An anonymous reader writes: The silicon-based cells that make up a solar panel have a theoretical efficiency limit of 29 percent, but so far that number has proven elusive. Practical efficiency rates in the low-20-percent range have been considered very good for commercial solar panels. But researchers with Japanese chemical manufacturer Kaneka Corporation have built a solar cell with a photo conversion rate of 26.3 percent, breaking the previous record of 25.6 percent. Although it’s just a 2.7 percent increase in efficiency, improvements in commercially viable solar cell technology are increasingly hard-won. Not only that, but the researchers noted in their paper that after they submitted their article to Nature Energy, they were able to further optimize their solar cell to achieve 26.6 percent efficiency. That result has been recognized by the National Renewable Energy Lab (NREL). In the Nature Energy paper, the researchers described building a 180.4 cm2 cell using high-quality thin-film heterojunction (HJ)—that is, layering silicon within the cell to minimize band gaps where electron states can’t exist. Controlling heterojunctions is a known technique among solar cell builders—Panasonic uses it and will likely incorporate it into cells built for Tesla at the Solar City plant in Buffalo, and Kaneka has its own proprietary heterojunction techniques. For this record-breaking solar cell, the Kaneka researchers also placed low-resistance electrodes toward the rear of the cell, which maximized the number of photons that collected inside the cell from the front. And, as is common on many solar cells, they coated the front of the cell with a layer of amorphous silicon and an anti-reflective layer to protect the cell’s components and collect photons more efficiently.

Comment Re:Try an Antenna - might add Roku & Plex as w (Score 4, Informative) 141

I use an antenna, and also add Rokus, and have Plex on my FreeBSD desktop.

During "Game of Thrones" I sign up for HBO Go - it costs $15 a month.

I also sign up for netflix off and on, and may go with Amazon Prime, since I buy stuff from Amazon anyway.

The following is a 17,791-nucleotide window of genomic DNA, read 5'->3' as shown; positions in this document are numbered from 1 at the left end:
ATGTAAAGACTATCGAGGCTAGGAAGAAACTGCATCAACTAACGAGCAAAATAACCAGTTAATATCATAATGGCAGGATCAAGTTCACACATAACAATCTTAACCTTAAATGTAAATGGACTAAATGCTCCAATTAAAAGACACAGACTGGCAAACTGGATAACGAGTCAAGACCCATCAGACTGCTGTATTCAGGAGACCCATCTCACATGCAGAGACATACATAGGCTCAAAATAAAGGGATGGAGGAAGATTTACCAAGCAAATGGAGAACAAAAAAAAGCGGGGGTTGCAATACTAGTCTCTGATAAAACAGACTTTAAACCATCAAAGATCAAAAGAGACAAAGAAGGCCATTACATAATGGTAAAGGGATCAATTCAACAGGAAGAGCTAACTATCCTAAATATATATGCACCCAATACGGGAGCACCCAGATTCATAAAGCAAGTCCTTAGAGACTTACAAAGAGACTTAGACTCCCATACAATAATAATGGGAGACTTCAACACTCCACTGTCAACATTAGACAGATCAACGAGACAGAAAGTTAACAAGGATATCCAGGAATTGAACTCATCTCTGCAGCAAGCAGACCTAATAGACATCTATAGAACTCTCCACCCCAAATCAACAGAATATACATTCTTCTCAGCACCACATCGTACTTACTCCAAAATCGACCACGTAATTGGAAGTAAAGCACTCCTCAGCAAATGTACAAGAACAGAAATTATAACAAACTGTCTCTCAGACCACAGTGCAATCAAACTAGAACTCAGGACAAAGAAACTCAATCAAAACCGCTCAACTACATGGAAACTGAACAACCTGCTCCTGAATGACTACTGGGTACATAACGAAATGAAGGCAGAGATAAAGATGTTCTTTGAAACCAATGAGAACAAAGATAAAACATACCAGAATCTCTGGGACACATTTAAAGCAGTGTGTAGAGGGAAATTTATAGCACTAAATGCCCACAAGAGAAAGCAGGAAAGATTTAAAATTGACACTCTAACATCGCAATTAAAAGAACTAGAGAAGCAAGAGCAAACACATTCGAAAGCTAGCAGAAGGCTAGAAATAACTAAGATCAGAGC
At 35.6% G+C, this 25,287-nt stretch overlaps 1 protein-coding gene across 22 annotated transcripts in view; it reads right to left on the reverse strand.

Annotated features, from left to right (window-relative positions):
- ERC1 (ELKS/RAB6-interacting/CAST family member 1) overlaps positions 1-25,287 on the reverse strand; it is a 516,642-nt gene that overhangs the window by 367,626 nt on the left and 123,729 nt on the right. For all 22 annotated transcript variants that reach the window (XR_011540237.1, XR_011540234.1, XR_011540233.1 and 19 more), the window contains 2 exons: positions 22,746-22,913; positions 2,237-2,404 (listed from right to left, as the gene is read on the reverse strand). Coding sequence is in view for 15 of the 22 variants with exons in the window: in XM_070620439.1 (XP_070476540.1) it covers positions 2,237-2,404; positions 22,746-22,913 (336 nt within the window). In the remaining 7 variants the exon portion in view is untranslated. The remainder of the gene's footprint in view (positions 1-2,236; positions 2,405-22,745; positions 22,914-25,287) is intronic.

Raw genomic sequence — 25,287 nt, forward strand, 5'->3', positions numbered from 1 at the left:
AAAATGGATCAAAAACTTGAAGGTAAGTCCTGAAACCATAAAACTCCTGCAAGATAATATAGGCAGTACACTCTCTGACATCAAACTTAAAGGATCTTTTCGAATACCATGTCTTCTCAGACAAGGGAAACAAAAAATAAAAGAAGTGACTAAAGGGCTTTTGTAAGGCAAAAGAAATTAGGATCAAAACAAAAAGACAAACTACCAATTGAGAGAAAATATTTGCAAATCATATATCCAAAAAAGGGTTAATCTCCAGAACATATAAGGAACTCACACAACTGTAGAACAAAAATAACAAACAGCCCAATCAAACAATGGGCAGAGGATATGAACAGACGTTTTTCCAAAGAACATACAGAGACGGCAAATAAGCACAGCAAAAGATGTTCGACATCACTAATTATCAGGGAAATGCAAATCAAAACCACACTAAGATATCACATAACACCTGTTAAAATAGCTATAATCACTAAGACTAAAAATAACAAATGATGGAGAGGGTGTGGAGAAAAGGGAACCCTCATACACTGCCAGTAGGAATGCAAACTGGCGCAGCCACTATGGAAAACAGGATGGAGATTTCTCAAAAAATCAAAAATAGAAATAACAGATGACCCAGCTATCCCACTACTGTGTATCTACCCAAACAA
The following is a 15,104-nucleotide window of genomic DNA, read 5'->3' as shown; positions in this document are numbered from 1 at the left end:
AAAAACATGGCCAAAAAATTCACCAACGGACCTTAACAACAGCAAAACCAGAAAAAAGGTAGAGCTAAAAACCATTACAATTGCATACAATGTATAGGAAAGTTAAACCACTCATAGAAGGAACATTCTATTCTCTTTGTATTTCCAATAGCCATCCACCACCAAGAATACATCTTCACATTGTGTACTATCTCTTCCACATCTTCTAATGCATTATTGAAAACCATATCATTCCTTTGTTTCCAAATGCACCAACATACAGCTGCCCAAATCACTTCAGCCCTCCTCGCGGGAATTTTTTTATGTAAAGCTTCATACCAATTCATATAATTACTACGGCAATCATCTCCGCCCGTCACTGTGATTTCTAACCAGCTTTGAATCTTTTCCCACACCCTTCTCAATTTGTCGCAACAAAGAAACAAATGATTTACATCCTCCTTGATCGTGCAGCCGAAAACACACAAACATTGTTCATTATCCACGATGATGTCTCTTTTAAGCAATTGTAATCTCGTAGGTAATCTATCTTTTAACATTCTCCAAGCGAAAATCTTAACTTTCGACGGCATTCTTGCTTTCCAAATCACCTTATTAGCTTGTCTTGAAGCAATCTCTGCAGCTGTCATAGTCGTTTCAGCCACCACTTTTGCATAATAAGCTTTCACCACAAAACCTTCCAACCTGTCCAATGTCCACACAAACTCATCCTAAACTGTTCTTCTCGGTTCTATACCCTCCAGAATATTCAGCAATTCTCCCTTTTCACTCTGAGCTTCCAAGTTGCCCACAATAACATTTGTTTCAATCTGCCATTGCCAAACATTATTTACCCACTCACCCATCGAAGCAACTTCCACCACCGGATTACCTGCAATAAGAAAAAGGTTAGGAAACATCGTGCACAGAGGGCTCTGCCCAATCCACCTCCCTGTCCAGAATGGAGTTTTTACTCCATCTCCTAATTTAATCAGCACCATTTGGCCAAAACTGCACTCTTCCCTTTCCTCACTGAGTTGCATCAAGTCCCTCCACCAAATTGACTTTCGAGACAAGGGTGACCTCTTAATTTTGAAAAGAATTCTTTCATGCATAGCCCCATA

Works great, I am not missing anything.

Submission + - John Goodenough responds to skeptics of his new lithium-on battery (computerworld.com)

Lucas123 writes: John Goodenough, the University of Texas researcher who this week demonstrated new battery cells that are safer and have at least three times as much energy density as today's standard Li-on batteries, responded to skeptics who said the technology described in research published in a peer-reviewed journal, appear to defy the laws of thermodynamics. In an article published Monday by Quartz , various energy experts took exception to Goodenough's claims, even calling them "unbelievable." Goodenough is also co-inventor of the original lithium-ion battery. In an email to Computerworld, Goodenough said "any new discovery invites strong skepticism." In this case, the skeptical scientists wondered how it is possible to strip lithium from the anode and plate it on a cathode current collector to obtain a battery voltage since the voltage is the difference in the chemical potentials (Fermi energies) between the two metallic electrodes,. "The answer is that if the lithium plated on the cathode current collector is thin enough for its reaction with the current collector to have its Fermi energy lowered to that of the current collector, the Fermi energy of the lithium anode is higher than that of the thin lithium plated on the cathode current collector," Goodenough said.

Submission + - GNOME 3.24 Officially Released

prisoninmate writes: GNOME 3.24 just finished its six-month development cycle, and it's now the most advanced stable version of the modern and popular desktop environment used by default in numerous GNU/Linux distributions. It was developed since October 2016 under the GNOME 3.23.x umbrella, during which it received numerous improvements. Prominent new features of the GNOME 3.24 desktop environment include a Night Light functionality that promises to automatically shift the colors of your display to the warmer end of the spectrum after sunset, and a brand-new GNOME Control Center with redesigned Users, Keyboard & Mouse, Online Accounts, Bluetooth, and Printer panels. As for the GNOME apps, we can mention that the Nautilus file manager now lets users browse files as root (system administrator), GNOME Photos imitates Darktable's exposure and blacks adjustment tool, GNOME Music comes with ownCloud integration and lets you edit tags, and GNOME Calendar finally brings the Week view. New apps like GNOME Recipes are also part of this release.